• Check in on Your Boss, Too: "Everyone has a role to play in ensuring the health and well-being of others, even your manager," says Aliza Hutchison, Sr. Manager of Product Management at Salesforce. "Sometimes we forget to ask those in charge how they are, and they often need that check in more than you realize. Especially right now."
  • Focus On Aspiration Over Alignment: "I've come to distrust the term alignment. It's overused. It's a crutch, and it has oddly become a buzzword," John Taschek, SVP of Market Strategy at Salesforce, ponders aloud. "Imagine telling your family they need alignment on dinner. That said, the most important thing right now is to acknowledge that each person faces different issues. We should be looking at individual aspirations in the context of team goals. It's a unique time in history. Maybe no one has the answers, but I know any one person's aspirations can determine an entire team's goals. How do you set those goals when you don't see people on a regular basis? I never see people on a regular basis. But I know it's about trust and communication - two things you can never get enough of in any relationship."
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John Taschek, SVP of Market Strategy at Salesforce (Photo of John and me at the Vatican, Italy, hosting and judging the first ever student hackathon at the Vatican)

  • Collaboration Is "Management:" "Most people - including me- prefer not to be 'managed,'" continues Taschek. "What I want to be is trusted and empowered and to be allowed to pursue my dreams my way. I find that most others want that as well. The stakes aren't higher or lower right now, but they are different. Context changes over time, but my attitude about the importance of collaboration and challenging each other to be our best has not."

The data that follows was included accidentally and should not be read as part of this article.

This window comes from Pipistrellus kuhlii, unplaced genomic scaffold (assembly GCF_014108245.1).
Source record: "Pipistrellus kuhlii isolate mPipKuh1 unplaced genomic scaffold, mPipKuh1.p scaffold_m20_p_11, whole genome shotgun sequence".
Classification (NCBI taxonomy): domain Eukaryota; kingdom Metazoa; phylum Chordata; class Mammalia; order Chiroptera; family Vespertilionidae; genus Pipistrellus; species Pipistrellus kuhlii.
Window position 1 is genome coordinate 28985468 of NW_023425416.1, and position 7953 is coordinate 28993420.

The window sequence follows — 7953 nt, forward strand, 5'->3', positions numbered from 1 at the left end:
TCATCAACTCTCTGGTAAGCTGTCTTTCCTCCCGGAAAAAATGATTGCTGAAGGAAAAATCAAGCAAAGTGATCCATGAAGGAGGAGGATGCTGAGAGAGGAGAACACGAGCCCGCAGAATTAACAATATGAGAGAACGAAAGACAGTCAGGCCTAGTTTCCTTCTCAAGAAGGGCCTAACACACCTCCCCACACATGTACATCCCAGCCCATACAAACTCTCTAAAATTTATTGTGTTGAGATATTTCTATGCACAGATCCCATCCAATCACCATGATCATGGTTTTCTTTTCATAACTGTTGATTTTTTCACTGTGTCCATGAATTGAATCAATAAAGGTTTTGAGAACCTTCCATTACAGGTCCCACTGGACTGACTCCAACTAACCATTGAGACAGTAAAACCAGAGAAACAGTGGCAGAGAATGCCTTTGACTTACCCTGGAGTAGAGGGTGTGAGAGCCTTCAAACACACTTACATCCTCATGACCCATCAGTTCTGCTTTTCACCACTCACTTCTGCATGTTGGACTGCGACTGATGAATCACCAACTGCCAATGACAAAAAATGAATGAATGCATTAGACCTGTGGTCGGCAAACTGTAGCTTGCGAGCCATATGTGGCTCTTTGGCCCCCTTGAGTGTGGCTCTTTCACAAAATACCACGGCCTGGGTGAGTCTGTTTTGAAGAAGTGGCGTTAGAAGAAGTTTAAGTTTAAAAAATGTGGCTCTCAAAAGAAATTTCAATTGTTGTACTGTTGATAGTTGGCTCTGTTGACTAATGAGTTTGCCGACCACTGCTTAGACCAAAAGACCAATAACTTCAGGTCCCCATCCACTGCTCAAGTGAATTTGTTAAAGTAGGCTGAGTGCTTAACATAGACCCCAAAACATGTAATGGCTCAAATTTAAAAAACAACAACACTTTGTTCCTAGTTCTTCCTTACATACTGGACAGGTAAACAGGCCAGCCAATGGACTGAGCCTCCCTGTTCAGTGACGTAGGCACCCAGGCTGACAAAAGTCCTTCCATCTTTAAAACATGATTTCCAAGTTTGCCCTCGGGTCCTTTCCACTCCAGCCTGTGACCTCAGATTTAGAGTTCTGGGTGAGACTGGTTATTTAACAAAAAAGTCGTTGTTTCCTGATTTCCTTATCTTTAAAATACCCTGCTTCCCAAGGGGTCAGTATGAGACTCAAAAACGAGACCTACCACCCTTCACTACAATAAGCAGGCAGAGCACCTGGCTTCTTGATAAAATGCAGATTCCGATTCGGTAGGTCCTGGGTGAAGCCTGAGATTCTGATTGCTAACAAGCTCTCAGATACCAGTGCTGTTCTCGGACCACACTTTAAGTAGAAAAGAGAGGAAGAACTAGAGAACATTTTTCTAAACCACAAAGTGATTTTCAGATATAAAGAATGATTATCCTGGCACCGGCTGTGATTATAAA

"It is vital that we are equipped with the humility to understand that changing the world and keeping innovation alive require that we change ourselves." Whitney Johnson

What Doesn't Work

  • The Ultimate: "There's pretty much just one "don't' in my mind," advises Taschek. "Do not push down a person to try to elevate yourself."
  • Hiding Bad News: "Be responsive, even if you don't have good news," adds on Bruce Richardson. "That goes for conversations with your boss as well as with your employees. Build trust through transparency and consistency."
  • All Business: "Many of us are working longer hours and feeling more pressure," continues Richardson. "As a result, it's tempting to cut to the chase in meetings with people more senior than you. But, humor helps. Checking in on how things are going at home helps. Anything to stay connected as people and to change the channel on our current reality - even for a few minutes - makes a big difference. Every business is still a relationship business."


If you are feeling disconnected or in need of a fresh start with your leaders, try the Socratic method. Socrates, the Greek philosopher, discovered that asking open-ended questions is the best tool to uncover hidden assumptions, explore complex ideas, and to examine issues as they arise. Instead of quietly hypothesizing, ask. A great starting point is, "What's working and not working for you as we've both made adjustments to work from home full time?"

What are you discovering as you work from home? We welcome your insights here or by joining us on Twitter at @karenmangia and @ValaAfshar.


This article was co-authored by Karen Mangia, vice president, customer and market insights, at Salesforce

Karen engages customers globally to discover new ways of creating success and growth together. From Executive Advisory Boards to strategic consulting engagements, her insights are central to Go-to-Market strategy, product development, marketing, and branding. In addition, Karen influences industry thought leadership in her role as Chair of the Customer Experience Council for The Conference Board. Formerly responsible for Insight Innovation at Cisco Systems, she led a global team with oversight into Customer Satisfaction and Experience, Diversity Business Practices, and Global Offset and Countertrade. Karen is also the author of Success With Less and a TEDx speaker.